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Article
June 24, 1992

No-Smoking Policies in Hospitals-Reply

Author Affiliations

Minneapolis, Minn

JAMA. 1992;267(24):3287. doi:10.1001/jama.1992.03480240048028

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Abstract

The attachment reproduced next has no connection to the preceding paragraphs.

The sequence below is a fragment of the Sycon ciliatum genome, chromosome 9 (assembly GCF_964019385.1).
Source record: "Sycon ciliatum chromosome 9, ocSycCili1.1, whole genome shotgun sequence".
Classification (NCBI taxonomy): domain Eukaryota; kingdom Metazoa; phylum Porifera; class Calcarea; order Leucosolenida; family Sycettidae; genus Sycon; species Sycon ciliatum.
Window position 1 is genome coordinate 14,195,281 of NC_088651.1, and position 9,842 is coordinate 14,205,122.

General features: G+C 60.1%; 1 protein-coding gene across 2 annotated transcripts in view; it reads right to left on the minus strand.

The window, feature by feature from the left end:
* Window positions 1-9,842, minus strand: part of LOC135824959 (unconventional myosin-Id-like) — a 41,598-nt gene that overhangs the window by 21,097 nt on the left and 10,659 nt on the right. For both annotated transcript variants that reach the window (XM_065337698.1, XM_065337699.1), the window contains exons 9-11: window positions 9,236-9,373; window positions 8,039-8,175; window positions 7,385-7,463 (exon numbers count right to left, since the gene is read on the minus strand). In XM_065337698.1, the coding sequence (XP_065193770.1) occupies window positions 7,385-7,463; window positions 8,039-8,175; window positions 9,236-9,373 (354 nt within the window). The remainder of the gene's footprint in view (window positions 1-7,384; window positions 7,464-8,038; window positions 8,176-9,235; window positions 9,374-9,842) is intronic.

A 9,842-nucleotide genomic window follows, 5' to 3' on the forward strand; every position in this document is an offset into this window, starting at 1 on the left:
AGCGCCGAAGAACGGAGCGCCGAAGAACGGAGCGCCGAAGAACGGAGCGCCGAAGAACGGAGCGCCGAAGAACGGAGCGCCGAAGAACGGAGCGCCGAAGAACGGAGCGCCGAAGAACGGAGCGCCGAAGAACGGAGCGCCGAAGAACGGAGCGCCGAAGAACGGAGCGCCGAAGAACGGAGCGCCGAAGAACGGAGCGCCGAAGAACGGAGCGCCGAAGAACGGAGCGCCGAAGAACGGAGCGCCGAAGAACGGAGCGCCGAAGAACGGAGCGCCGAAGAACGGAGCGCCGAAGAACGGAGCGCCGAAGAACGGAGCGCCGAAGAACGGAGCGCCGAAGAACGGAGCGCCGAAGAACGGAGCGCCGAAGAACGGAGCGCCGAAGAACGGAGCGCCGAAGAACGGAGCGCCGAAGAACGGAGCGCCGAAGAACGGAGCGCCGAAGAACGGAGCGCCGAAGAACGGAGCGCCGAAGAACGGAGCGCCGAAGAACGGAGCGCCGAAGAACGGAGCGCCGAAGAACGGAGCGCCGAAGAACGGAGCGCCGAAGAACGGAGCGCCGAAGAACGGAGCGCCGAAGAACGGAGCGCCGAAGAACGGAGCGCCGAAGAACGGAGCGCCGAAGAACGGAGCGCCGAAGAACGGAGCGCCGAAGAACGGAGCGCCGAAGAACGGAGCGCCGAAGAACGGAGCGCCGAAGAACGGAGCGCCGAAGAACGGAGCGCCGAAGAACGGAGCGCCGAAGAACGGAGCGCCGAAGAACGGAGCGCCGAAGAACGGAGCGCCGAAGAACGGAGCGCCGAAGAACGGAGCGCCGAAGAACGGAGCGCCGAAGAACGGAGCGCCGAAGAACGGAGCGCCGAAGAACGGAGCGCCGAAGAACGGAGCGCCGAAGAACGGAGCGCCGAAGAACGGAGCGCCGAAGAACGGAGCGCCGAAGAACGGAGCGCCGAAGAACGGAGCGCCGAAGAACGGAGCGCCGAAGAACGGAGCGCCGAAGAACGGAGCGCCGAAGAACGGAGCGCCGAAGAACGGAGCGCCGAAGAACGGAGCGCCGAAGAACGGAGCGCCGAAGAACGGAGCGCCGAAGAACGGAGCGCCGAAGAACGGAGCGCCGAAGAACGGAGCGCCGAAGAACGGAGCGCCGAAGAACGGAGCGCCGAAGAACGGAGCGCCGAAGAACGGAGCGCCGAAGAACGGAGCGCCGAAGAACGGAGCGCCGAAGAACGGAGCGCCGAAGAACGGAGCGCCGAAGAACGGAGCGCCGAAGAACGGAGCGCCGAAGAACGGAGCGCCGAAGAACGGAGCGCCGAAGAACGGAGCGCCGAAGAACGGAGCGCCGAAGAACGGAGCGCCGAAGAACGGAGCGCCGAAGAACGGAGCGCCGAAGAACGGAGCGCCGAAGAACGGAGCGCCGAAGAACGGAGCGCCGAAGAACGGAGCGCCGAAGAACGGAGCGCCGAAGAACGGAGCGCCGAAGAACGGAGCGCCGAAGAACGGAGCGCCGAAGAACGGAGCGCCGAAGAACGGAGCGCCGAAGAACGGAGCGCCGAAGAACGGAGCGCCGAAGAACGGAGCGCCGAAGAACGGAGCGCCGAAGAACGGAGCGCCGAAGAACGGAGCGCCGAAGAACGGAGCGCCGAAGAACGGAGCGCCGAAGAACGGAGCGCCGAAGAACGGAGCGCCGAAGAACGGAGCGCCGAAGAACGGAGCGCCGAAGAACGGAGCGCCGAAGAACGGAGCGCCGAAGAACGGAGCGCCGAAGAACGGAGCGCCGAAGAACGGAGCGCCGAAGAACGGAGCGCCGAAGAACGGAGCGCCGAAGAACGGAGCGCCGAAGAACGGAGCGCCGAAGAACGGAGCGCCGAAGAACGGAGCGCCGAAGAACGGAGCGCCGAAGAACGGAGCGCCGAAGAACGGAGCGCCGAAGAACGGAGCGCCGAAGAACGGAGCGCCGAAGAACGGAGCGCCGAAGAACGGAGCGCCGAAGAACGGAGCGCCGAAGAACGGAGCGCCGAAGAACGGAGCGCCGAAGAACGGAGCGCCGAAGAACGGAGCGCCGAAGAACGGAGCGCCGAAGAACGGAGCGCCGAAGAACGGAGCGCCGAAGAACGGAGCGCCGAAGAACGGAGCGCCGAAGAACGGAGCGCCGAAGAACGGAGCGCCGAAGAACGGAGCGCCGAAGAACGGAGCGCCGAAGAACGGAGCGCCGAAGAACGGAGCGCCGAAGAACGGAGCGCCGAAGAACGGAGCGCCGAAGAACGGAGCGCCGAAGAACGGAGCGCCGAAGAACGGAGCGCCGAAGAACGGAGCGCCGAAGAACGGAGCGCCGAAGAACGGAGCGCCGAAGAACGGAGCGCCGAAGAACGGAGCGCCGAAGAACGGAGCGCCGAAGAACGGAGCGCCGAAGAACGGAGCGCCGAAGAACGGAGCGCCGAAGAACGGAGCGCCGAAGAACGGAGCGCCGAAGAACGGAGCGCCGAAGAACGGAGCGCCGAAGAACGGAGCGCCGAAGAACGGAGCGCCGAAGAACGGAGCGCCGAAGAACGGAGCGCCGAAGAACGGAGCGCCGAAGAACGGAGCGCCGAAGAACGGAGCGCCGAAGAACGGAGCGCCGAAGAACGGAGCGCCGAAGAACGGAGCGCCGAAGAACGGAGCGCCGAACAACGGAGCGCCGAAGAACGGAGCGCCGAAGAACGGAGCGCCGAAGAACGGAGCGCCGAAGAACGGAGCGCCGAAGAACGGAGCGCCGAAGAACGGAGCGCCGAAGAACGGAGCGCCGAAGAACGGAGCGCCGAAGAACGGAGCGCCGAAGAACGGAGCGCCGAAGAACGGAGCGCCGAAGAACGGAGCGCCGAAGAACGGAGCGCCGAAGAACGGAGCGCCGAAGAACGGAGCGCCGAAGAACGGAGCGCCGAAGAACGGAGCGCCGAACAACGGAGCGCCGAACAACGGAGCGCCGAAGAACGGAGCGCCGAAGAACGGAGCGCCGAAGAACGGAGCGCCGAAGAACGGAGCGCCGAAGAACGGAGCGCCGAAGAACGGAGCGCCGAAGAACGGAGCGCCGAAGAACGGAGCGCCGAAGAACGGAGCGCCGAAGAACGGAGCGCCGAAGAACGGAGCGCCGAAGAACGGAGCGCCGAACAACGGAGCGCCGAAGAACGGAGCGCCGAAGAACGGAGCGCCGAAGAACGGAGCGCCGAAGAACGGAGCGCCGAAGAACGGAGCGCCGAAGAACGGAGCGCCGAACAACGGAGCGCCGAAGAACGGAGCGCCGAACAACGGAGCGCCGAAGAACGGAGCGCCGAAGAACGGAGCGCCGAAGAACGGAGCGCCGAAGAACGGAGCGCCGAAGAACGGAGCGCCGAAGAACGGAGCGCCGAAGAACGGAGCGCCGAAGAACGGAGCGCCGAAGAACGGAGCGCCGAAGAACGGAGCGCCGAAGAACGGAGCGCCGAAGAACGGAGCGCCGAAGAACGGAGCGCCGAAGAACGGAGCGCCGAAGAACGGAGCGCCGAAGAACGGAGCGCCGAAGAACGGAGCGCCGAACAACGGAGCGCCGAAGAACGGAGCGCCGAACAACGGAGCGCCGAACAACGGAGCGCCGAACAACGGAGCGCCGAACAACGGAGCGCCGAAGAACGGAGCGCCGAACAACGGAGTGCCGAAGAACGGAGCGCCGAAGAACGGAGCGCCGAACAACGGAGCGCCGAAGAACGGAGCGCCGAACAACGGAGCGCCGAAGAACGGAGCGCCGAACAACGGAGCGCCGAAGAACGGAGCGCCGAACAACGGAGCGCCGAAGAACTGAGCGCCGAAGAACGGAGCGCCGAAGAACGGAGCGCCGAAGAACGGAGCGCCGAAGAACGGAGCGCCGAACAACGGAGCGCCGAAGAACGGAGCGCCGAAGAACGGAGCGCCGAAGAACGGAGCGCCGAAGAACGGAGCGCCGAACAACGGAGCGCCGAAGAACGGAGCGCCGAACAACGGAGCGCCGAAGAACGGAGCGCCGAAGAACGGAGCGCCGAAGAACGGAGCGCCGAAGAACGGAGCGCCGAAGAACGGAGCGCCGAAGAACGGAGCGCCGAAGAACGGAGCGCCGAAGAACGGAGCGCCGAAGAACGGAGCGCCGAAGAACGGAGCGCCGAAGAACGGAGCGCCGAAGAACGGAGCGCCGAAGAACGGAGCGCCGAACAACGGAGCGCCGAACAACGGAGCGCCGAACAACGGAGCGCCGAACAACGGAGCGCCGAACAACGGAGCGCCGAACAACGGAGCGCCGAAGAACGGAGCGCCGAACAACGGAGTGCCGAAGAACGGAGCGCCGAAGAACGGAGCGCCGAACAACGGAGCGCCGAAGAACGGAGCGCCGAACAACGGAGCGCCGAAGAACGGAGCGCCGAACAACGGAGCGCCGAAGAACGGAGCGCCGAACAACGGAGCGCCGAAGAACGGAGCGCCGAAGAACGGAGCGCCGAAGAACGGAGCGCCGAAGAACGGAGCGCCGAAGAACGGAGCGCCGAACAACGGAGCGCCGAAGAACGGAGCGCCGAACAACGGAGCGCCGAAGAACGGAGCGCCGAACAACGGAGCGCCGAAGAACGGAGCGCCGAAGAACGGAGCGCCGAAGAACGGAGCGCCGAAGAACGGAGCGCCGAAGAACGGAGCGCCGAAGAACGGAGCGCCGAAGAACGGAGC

In Reply.  —Mr Sceppa raises an important dilemma in implementation of institutional smoking policies. In hospitals, restrictions are designed to protect the health of the majority of patients, employees, and visitors who do not smoke. They are not intended, as Sceppa implies, to replace smokers' "personal ethic" with one of health promotion or longevity. While this would be a beneficial effect, it is difficult to show that policies change patients' smoking habits. Protection of ill patients from the effects of environmental tobacco smoke is an ethical issue as well as a medical one. Certainly, patients have the right to smoke, with its attendant health risks, but only as long as they don't harm others in the process.To respect a patient's right to choose the health risk of smoking, they would have to be directed somewhere within the hospital. To adequately ventilate smoking accommodations requires a separate air circulation system,

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